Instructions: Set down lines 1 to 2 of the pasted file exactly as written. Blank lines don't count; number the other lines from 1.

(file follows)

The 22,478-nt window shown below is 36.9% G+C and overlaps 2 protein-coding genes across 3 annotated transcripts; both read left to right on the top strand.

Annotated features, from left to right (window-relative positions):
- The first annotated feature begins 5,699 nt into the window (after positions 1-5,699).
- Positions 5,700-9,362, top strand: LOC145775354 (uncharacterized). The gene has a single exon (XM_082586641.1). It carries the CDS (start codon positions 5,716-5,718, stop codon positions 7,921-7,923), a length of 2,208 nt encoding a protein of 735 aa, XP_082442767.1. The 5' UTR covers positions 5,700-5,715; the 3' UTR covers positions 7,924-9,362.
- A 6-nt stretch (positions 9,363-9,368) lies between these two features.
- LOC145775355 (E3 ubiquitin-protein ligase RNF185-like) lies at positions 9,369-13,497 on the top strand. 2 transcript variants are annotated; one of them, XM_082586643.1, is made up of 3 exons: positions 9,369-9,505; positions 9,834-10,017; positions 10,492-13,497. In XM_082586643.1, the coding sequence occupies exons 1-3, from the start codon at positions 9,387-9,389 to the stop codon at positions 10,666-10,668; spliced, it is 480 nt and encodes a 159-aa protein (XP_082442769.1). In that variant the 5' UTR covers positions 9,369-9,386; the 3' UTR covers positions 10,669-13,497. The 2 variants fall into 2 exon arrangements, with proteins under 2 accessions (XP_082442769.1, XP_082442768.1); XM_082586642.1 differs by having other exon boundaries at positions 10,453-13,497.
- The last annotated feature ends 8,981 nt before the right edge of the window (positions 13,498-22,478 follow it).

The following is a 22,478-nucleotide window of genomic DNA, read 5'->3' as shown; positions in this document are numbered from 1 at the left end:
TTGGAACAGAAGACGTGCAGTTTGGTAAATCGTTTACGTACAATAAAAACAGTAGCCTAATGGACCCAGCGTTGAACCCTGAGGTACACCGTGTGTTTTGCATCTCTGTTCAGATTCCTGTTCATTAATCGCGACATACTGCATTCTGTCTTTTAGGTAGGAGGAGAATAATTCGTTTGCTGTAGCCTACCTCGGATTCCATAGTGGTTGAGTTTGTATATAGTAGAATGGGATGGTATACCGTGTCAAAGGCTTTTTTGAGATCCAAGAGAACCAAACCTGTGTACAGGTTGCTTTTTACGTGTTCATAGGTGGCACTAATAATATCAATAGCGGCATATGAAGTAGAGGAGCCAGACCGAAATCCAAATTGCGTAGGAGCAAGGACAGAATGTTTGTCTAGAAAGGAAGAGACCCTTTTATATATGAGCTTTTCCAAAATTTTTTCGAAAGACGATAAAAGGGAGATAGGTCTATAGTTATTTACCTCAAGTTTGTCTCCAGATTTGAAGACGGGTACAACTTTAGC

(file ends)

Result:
The 22,478-nt window shown below is 36.9% G+C and overlaps 2 protein-coding genes across 3 annotated transcripts; both read left to right on the top strand.

Annotated features, from left to right (window-relative positions):